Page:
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Executive coaching has come into its own in a skills-scarce world

Sandra Burmeister

As companies across the globe battle to recruit and retain C-level executives and skilled staff, they are turning to independent coaching companies to fast track developing new leaders.

How competitive and sustainable a business is depends on the quality of leadership at the helm of the enterprise.

The first step is to recruit the right candidates.

However, in a complex, uncertain world, decisions about hiring talent and developing leadership that relies on candidates’ past performance are useful up to a point because past experience doesn’t necessarily equate to competence, particularly in the context of a changing global landscape. We need smart tools to hire the right people and identify high-potential individuals to promote into leadership positions.

Future-oriented tools are essential to identify leadership attributes

Simulation-based tools - such as assessment centres - are emerging at the forefront of talent management because these identify leadership qualities in people, specifically key competencies related to business goals and pinpointing areas for development.

The coaching profession is currently showing more rapid growth in developing markets than in established ones and there is a growing demand for coaching in South Africa. Professional coaches, working to best-practice standards, bring years of business expertise to the organisation while not being tainted by in-house perceptions and political point-scoring. Such outsourced coaching interventions deliver a high return-on-investment for the individual and for the organisation.

Well-structured companies benefit a lot from coaching

There is no doubt companies that have a structured process in place for determining effectiveness and measuring success benefit enormously from coaching programmes:

  • Individual coaching focuses on enhancing the individual’s strategic thinking and interpersonal skills, and cultivates the ability to respond to challenges with integrity and accountability.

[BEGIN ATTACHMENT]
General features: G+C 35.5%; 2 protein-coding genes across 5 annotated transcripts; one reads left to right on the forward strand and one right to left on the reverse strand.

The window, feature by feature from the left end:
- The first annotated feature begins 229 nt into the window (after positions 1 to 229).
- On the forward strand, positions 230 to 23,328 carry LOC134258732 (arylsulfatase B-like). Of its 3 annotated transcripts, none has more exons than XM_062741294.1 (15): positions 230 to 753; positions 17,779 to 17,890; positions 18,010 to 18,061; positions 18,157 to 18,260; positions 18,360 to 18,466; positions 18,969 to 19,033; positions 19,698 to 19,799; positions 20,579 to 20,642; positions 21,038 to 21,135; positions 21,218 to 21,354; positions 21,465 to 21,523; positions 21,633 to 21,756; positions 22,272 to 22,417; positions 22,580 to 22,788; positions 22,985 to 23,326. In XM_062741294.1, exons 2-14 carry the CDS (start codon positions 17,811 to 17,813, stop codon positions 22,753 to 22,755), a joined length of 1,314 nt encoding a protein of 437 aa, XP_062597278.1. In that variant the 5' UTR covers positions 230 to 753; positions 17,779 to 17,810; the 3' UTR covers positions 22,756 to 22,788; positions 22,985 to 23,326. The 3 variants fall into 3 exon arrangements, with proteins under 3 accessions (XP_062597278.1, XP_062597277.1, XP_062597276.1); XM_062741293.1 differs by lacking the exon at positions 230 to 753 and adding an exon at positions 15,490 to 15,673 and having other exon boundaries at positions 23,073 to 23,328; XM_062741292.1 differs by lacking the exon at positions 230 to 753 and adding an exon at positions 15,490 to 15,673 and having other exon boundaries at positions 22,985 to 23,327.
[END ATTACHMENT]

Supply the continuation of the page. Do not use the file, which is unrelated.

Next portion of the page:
• Executive coaching circles provide a participative, experiential, exploratory experience. These challenge executives’ usual way of operating, helping them to expand their field of vision and extend their leadership abilities. These coaching circles allow organisations to develop individual talent while building a more resilient corporate culture.

Newly-appointed senior executives, such as the CEO, can benefit from an on-boarding programme to help them become integrated and assimilated into the organisation more effectively. The execution of a ‘first 100 days in office’ plan aims to achieve full productivity and ensure the leader starts to contribute to the organisation in the shortest possible time, resulting in a high retention rate.

UK research indicates 97% of organisations believe executive coaching impacts positively on business performance. Close to two-thirds says individual and team performance is the main business benefit.

A prominent survey shows that, in South Africa, executives gain most benefit from coaching in terms of:

  • Improved interpersonal relationships (44%),
  • Personal growth (41%),
  • Work-life balance (33%), and
  • Self-esteem (32%).

The average length of the coaching engagement typically ranged from four to 12 months.

A coaching programme provides objective and independent support in dealing with leadership challenges. It tends to engage and motivate the executive and drives him to succeed within the organisation, overcoming obstacles that have held him back in the past.

Of concern, however, is a recent Stanford University survey that shows a considerable gender imbalance in executive coaching:

  • 81% of participants in executive coaching were men, while
  • 19% were women.

Creating a robust leadership pipeline depends on the ability to identify people – male or female – with the motivation and potential to become future leaders, accelerate the development of these high-potential candidates and prepare them for major change.

Sandra Burmeister Sandra Burmeister is the CEO of Amrop Landelahni. She founded Landelahni in 1996, and the following year the firm was appointed the sole Amrop partner in Africa. Sandra has been responsible for growing Landelahni into a group of companies offering a range of executive search and leadership development solutions, while championing the advancement of women in business.